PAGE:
On 8 July 1290, Margaret and Jan married at Westminster Abbey. She was fifteen and a few months, he still only fourteen. The wedding was a splendid, lavish affair. Jan's retinue consisted of eighty knights and sixty ladies, wearing costumes of Brabant. Margaret's six-year-old brother Lord Edward of Caernarfon was followed by a retinue of eighty knights, her brother-in-law the earl of Gloucester's retinue was 103 knights and sixty ladies, and the other earls also brought huge retinues of their own. 700 knights and 1000 citizens of London took part in the procession, and the guests were entertained by 400 minstrels and musicians. The royal family changed clothes three times during the course of the day, and the highlight was a banquet held in Westminster Hall, where Lord Edward's personal cook presented an edible replica of a castle.
In subsequent letters to Duke Jan I, Edward I usually referred to the couple as "John, your son and ours, and his wife Margaret, our daughter and yours" (Johan vostre fiz e le nostre, & Margarete sa femme nostre fille e la vostre). In 1290, young Jan and Margaret sent a letter to her father, stating that they were using Jan's seal and the seal of her mother Queen Eleanor, as her own "seal is not well known" (en la nom la avauntdite Margarete (poor ceo que son seal n’est mie conu) avoms prie estre mis le seal la noble dame Alianore, reigne d’Engleterre). Jan was always called 'the king's son' after 1290, and called himself "his [Edward I's] son and son of the duke of Brabant."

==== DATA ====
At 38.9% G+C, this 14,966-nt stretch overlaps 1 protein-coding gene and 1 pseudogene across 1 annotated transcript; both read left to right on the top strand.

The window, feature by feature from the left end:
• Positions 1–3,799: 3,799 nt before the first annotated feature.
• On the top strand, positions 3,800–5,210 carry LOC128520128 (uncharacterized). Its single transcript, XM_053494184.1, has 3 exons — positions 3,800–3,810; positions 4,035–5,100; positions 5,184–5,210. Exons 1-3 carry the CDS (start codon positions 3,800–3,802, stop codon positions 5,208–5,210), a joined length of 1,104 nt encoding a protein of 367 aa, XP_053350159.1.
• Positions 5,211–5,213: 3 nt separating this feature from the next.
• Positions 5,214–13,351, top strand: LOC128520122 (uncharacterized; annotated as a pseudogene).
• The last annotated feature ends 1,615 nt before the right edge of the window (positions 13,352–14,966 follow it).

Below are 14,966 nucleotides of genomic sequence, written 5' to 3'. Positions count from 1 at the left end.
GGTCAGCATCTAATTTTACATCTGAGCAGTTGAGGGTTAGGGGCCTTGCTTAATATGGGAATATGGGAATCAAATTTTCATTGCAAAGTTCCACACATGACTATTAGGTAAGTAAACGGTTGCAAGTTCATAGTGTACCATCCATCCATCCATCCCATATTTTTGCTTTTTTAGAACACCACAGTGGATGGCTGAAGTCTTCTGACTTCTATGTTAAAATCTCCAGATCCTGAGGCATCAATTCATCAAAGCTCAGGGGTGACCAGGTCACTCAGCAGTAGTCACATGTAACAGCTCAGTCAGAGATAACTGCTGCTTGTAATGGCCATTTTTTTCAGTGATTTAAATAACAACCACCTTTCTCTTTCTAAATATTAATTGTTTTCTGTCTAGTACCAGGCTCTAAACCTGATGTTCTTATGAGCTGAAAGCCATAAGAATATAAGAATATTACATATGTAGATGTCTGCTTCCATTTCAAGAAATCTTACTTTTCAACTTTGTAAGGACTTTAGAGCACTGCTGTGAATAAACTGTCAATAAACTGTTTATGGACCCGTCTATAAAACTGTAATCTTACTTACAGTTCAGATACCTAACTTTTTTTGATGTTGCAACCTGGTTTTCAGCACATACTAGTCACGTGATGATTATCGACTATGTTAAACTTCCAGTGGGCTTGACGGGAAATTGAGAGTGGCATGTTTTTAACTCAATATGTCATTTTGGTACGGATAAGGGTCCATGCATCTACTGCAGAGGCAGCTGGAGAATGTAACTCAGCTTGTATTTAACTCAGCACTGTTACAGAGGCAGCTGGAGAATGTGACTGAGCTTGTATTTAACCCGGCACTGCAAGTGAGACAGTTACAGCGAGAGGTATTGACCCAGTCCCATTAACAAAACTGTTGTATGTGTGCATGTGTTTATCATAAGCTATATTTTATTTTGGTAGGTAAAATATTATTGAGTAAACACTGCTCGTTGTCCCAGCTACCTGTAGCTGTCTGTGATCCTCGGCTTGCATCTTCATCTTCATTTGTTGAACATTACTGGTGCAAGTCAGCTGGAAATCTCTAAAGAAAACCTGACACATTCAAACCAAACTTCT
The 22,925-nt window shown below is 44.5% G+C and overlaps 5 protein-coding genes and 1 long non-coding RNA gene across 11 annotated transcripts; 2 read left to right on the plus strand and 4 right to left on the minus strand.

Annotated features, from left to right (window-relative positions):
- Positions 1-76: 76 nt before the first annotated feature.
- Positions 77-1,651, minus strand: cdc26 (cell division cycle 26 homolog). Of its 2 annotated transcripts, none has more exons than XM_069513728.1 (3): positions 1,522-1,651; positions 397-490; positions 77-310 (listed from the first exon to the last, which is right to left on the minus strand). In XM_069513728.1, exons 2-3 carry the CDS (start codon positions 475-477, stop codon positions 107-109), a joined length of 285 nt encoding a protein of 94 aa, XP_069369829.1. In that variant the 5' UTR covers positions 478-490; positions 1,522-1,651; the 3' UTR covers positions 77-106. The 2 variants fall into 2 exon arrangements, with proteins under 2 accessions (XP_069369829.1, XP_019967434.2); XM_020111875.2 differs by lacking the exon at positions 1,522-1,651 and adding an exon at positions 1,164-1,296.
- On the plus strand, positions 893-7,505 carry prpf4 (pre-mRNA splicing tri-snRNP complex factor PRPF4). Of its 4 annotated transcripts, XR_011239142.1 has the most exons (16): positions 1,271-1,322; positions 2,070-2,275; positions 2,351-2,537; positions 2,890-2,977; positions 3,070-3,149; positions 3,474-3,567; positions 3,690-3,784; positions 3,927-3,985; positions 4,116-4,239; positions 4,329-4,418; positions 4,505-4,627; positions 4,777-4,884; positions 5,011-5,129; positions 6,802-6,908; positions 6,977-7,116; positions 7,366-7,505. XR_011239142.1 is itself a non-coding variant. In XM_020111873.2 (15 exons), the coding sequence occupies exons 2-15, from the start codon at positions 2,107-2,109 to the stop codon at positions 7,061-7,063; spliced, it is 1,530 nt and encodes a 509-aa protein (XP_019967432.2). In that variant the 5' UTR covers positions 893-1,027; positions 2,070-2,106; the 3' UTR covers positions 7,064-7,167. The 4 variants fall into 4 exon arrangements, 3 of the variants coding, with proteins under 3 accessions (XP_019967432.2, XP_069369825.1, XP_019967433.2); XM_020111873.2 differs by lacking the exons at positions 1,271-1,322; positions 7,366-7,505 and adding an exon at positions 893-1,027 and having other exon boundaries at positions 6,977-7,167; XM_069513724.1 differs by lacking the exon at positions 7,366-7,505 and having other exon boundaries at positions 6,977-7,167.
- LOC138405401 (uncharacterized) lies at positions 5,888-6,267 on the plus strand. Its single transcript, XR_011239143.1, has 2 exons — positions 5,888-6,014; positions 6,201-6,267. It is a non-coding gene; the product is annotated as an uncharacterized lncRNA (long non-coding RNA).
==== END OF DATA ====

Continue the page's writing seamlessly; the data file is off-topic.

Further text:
In 1292/93, Jan was sharing the household of Thomas and Henry of Lancaster, nephews of Edward I and cousins of Margaret. They spent a few days staying with Jan's brother-in-law, nine-year-old Edward of Caernarfon, on several occasions. Although Jan and Margaret were now seventeen/eighteen, evidently they were still not living together.
In March 1294, Margaret and her brother Edward were very ill with the 'tertian fever', but fortunately both recovered. A few weeks later, on 3 May, Jan's father Duke Jan I was killed at a jousting tournament at Bar-le-Duc, arranged by Count Henri III of Bar to celebrate his marriage to Margaret's sister Eleanor. Eighteen-year-old Jan succeeded as duke of Brabant, and in late June 1294, returned to his homeland in a merchant's ship, sailing from Harwich.